“For the AfCFTA deal to succeed Africans need to be able to move freely around the continent”, Chihombori-Quao says. Therefore, the African Union passport is of high priority for the AU as well. People with this passport are exempt from having to obtain any visa for all 55 states in Africa. “Right now, they are working on who will get it first. The AU passport is already available for some heads of states, ambassadors and approved business people. I am on a mission to make sure that African locals, who want to contribute to the greatness of Africa, and help build several Wakandas, will get the AU passport as well,” the ambassador said.
A new thief in town? The case of external donations
In two decades, China has become Africa’s most important economic partner. Across trade, investment, infrastructure financing, and aid, no other country has such depth and breadth of engagement in Africa. But the Africa-China business relationship is not short on critics: Chinese locals wonder why their country spends billions on Africa while some of them are struggling to buy medicines or get a decent education; the West warns that African nations could be sinking into unsustainable debt, like the debts to Western and multilateral lenders in past decades that many African countries still bear; and citizens in Africa have complained that workers are not treated fairly by their Chinese employers. Some Western analysts and academics have even gone as far as contending that China has become the new face of colonialism on the African continent.
When the AU ambassador was asked about Western and Asian countries’ history of donating to Africa, she replied with: “They [the West] are quick in telling us to watch out for China, but let me keep it simple and real. You have the former colonizers who are stealing from Africa for centuries. Now there is a new thief in town. You want the old thief to warn me about the new thief?”
And although the AU ambassador states that Africans need to deal with their own problems, she doesn’t entirely dismiss China’s help and funding. “China may not have treated us well initially because it was going into these little African countries individually, but now, China is funding railroads, and is training thousands of Africans.“
She further explains: “During the last meeting between African heads of states and the Chinese president, the African leaders said that they want to work with China, but only when it treats Africa fairly. China is now adjusting and changing. The former colonizers are not changing. They will talk about a railroad for 20 years, but you will never see it, and when they do build one, it is just to benefit their causes. They were never there for the people. Their whole purpose is to under-develop Africa and keep it in a turmoil; that is the difference between China and some countries in the West.”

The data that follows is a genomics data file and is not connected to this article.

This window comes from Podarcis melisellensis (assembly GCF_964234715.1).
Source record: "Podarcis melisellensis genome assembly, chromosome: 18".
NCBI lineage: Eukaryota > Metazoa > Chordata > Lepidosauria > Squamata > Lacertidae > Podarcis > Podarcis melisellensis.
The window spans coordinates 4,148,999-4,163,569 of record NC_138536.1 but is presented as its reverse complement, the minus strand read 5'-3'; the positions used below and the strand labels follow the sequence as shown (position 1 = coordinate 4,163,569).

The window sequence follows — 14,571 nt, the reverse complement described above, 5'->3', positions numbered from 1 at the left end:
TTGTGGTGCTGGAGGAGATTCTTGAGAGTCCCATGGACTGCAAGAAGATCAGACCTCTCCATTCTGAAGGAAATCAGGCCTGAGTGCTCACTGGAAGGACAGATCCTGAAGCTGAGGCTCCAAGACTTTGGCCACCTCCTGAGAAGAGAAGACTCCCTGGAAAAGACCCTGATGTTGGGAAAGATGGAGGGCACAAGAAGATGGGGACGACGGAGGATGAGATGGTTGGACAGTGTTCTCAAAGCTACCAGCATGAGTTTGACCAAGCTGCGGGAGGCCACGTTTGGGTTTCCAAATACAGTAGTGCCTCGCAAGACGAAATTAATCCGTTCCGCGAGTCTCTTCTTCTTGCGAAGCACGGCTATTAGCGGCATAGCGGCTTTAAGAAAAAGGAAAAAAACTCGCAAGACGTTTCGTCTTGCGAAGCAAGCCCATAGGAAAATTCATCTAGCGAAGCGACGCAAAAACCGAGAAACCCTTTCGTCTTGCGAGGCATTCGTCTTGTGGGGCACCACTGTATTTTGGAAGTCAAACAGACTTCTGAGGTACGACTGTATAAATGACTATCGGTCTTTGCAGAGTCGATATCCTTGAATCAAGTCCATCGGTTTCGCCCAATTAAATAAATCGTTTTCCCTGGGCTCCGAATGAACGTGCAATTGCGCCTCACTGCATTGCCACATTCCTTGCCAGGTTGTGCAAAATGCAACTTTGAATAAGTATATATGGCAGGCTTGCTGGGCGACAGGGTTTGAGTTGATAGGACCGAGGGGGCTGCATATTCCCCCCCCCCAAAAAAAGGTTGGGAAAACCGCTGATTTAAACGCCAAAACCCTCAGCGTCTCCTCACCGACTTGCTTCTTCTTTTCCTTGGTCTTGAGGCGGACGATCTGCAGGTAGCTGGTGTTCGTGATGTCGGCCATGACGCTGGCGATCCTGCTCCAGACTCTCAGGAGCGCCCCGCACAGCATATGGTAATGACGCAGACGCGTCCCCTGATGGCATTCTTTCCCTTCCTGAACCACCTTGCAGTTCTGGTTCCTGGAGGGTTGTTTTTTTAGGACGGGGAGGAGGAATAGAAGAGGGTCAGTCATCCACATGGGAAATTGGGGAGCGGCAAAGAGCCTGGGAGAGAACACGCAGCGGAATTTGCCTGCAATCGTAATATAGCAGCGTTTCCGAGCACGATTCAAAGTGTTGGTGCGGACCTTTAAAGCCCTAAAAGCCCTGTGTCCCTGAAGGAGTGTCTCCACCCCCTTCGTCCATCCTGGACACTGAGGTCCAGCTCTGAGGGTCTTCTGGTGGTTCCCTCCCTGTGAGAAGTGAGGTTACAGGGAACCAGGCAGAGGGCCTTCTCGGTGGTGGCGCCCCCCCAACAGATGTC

As of now, Europe is increasingly emulating China’s approach to Africa, focusing on trade, and on partnerships, not conflicts and charity. The European Commission President Jean-Claude Juncker has proposed a new alliance with Africa to deepen economic relations and boost investment and jobs, BBC reported.
African descendants from all over the world can take the driver’s seat
Chihombori-Quao came to Atlanta to strengthen the bonds between continental Africans and people from the African diaspora. Chances are likely that most town hall attendees already care about unifying the voices of Black people and have a relatively positive outlook on Africa. So, how will the AU ambassador reach African descendants who aren’t preoccupied with their “African ties” and view the continent as a corrupt state of affairs?
“It is important to tell those people that they shouldn’t believe what people have told them about Africa. Africa is the richest continent on earth, and the West only perpetuates the lie of ‘a poor and a corrupt Africa’ to keep us divided,” Chihombori-Quao says.
She continues by saying: “Black people outside Africa, particular descendants of slaves, are really lost because they don’t know where they come from. Last February, the African heads of states unanimously approved the decision to officially let the descendants of former African slaves, from all over the world, know that Africa is their home. They want people from the African diaspora to know that they, too, can take the driver’s seat when it comes to development and all projects African.”
Ghana has already taken the lead in welcoming African descendants with open arms. The country has declared 2019 as the Year of Return. During this yearlong event, Black people around the globe will reunite and their resilience and extraordinary achievements will be celebrated.